Meg Farris / Eyewitness News
DESTREHAN, La. -- A Destrehan teenager was in the fight of her life when doctors at Tulane decided to try a something new.
They had hoped to make her body better prepared for a potentially life changing treatment.
And now in the last year a young girl is making medical history that could now save others.
It was in the summer of 2010 that a high school student from Destrehan was fighting for her life.
"It's like excruciating pain and, like, you can't describe it and it's very hard to deal with, because sometimes I just don't want to live anymore because I can't take it, and it's very hard," cried Madison Tully from her isolated hospital room in August 2010.
Madison, 16, was one of only 12 known people in the world fighting two genetic conditions, sickle cell illness and lupus.
The sickle cell was discovered at birth. The red blood cell defect caused a lack of oxygen to her organs and pain. The lupus, found recently, caused her own immune system to attack her organs as if they were foreign invaders like a virus.
August 2010, Madison was living in a sterile and isolated room at Tulane Medical Center. Steroids changed her dramatically, causing a rapid 30-pound weight gain and considerable swelling. The chemo caused her to go bald.
Doctors had hopes that by performing a different type of bone marrow transplant, she could be the first be cured of both illnesses.
"It would mean the world to me to be able to cure her. She has really had a rough six months and one of our discussions during this was that she knows that it's a life-threatening procedure. And she's 16, so I make sure that my teenagers really understand what we're doing and it's not just their parents, but about their decisions, and Madison very specifically said, 'I don't want to live this way, " said Dr. Julie Kanter, a Tulane specialist in pediatric hematology and oncology.
But there was a catch. Madison was adopted. Her genetic heritage is a mixture of white, black and Hispanic. Finding a match meant contacting a biological sister in Metairie who had only found out about Madison a few years earlier.
Jasmin Thomas, 17, did step forward to save Madison's life. The two biological sisters, living in different worlds, were a perfect bone marrow match.
A few weeks later, Madison went home very weak. Medicine made her sick. There was a rash, pain, high fever and blood pressure. Now it was months of wait and see, with lots of exams, a strict diet and no school visitors.
Now today, Madison could soon make international medical news as the first in the world to be cured in a year of both illnesses with this special type of transplant.
"She has recovered from her bone marrow transplant. She is successfully cured of both her sickle cell disease and her lupus. She's amazing. She's back in school. She's dating too many boys. She looks great," said Dr. Kanter.
Madison said she feels great.
"Awesome, like, I don't really know how to explain, like 'cause, I like, never felt like this in my life. And it's like, kind of weird saying, like, yeah, I went through that," said Madison.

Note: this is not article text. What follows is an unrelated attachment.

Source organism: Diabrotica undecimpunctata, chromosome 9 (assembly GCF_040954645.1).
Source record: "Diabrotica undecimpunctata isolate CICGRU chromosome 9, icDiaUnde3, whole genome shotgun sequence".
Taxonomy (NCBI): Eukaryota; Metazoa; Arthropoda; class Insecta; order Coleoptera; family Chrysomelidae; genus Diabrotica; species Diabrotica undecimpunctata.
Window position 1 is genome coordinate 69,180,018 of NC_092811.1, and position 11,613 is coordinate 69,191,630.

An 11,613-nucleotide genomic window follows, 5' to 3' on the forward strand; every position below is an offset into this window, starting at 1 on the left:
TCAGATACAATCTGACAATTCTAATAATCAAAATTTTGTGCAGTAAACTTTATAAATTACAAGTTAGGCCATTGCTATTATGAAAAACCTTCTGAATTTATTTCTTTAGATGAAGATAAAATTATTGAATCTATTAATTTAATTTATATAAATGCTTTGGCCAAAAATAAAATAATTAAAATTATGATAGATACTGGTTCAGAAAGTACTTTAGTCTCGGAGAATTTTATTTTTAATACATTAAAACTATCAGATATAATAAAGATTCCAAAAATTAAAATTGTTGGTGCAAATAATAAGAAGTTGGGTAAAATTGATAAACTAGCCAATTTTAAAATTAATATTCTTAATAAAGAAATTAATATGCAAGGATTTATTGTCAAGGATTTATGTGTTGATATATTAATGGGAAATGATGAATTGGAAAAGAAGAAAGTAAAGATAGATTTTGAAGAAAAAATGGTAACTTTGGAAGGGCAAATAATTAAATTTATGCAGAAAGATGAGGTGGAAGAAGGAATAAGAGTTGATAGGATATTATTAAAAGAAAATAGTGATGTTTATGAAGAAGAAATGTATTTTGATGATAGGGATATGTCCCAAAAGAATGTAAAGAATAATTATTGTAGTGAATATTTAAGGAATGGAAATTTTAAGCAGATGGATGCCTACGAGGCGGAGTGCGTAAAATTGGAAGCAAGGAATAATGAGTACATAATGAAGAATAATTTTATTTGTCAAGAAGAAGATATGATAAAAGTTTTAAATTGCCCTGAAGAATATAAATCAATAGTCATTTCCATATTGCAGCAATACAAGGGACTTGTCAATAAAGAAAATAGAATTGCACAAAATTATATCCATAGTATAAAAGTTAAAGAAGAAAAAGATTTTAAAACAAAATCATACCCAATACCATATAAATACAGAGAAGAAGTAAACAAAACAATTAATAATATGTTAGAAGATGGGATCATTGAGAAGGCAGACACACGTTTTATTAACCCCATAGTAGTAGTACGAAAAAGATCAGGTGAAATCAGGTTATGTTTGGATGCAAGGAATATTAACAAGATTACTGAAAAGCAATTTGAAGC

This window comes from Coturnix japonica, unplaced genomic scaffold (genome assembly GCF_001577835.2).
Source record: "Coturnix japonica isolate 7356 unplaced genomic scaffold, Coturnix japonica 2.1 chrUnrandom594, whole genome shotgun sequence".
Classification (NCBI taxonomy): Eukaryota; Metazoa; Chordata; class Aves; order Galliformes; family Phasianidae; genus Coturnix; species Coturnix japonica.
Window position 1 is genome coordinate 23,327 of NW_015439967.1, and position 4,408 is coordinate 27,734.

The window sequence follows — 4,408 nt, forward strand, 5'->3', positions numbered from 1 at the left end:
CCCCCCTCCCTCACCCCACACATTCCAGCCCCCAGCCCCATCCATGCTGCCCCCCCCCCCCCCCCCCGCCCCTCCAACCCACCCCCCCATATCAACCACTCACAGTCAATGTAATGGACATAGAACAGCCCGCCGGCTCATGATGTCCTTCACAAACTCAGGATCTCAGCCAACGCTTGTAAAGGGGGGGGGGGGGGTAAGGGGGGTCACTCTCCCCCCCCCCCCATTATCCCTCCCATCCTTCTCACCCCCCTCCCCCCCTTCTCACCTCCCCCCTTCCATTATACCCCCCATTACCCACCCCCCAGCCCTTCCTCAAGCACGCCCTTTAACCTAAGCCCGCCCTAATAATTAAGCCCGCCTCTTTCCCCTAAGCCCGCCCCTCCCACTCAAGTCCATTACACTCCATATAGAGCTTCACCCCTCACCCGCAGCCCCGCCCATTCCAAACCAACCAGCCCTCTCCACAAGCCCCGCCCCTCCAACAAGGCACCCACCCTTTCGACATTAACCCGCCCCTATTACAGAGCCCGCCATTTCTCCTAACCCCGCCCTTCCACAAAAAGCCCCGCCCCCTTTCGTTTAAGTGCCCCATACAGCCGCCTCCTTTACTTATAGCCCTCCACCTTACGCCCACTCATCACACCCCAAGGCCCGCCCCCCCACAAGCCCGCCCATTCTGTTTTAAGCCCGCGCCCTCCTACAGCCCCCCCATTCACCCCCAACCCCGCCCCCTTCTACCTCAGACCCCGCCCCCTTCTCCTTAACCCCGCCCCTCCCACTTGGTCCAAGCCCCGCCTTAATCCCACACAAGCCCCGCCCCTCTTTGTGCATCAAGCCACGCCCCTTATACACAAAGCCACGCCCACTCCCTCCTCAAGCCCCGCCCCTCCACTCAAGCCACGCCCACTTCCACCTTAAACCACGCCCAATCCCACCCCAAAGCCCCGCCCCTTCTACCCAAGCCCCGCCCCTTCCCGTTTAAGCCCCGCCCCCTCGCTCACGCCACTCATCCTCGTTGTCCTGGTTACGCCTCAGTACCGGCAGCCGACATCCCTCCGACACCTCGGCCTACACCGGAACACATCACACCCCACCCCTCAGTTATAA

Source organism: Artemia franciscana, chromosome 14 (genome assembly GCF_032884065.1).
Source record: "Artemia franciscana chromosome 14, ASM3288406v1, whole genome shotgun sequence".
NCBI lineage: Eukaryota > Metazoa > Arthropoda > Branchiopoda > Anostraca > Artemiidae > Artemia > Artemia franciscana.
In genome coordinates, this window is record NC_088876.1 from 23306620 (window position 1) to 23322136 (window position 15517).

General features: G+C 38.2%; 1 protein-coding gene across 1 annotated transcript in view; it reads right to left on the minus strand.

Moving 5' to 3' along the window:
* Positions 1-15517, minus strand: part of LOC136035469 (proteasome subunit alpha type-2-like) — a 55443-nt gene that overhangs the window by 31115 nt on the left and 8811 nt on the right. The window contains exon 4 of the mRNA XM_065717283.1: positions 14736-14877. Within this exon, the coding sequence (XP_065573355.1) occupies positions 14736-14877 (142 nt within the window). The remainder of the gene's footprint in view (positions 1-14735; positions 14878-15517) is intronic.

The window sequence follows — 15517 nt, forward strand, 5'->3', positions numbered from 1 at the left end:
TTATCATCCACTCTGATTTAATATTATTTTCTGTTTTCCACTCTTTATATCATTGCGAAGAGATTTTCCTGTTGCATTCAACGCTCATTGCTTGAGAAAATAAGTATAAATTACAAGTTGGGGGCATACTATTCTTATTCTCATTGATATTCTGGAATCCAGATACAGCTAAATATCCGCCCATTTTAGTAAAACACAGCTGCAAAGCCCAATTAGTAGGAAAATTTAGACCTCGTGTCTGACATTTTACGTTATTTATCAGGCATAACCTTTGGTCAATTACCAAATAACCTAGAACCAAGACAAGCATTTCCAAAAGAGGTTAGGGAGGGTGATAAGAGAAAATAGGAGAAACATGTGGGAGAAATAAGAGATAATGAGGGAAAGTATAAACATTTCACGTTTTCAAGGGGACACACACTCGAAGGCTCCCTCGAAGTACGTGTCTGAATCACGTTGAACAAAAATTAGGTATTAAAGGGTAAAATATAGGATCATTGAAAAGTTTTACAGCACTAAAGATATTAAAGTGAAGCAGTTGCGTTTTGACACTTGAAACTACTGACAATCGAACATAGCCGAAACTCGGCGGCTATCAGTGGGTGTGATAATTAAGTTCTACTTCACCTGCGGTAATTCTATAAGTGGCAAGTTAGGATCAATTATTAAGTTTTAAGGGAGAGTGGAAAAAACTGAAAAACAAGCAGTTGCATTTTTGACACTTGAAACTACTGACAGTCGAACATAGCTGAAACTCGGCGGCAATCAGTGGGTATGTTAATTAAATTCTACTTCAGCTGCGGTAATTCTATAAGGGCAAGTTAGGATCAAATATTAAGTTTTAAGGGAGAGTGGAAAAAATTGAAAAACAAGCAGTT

Doctors see no evidence, so far, that Madison has sickle cell or lupus. But this is the crucial time. If she can get to the two-year mark without rejecting Jasmin's new, healthy bone marrow cells, they most likely will become her own.
Madison is back to her normal weight, but there have been side effects of the life-saving treatment.
"The worst side effect that Madison has suffered has been some deterioration of her hip. So steroids themselves cause something called avascular necrosis, and when part of the bone dies a little bit and it can cause the hip, that's nice and smooth, to become rough and painful," explained Dr. Kanter.
Last week, Madison had hip replacement surgery. Her hip joint had crumbled from the treatment. The treatment also put her in menopause.
If hormone replacement therapy can't reverse it, she will be unable to get pregnant. She will be continually monitored for bone thinning called osteoporosis, thyroid, dental problems, cataracts and infections due to her lowered immune system.
But for now, Madison has a normal life with her little sister Ridge. She stays in touch with Jasmin and is no longer verbally abused by some classmates as she was when medicine caused weight gain. She and her family are grateful.
"It's a miracle. Every day's a miracle. Every day we wake up and we thank God for the miracle of the transplant. We thank God that Jasmin was able and willing to be the donor, because without her none of this would have happened and we'd be in a much worse place. We're just thankful for all the medical team, doctors, nurses, techs, everyone who had a part in the whole procedure for curing Madison, we're thankful for," said Roxanne Tully, Madison's mother.
"Miracles do happen," said Madison.
Tulane doctors are submitting this for publication in major medical journals. There is no other similar case in the medical literature.
Doctors now want to use this new way of getting patients ready to accept a bone marrow transplant, on others with severe sickle cell illness.
To see if you qualify for the study, call the Tulane Sickle Cell Center at 504-988-5413.
For more on the study, click here.
The criteria to qualify include:
- severe sickle cell
- debilitating pain
- pulmonary infections
- severe bone problems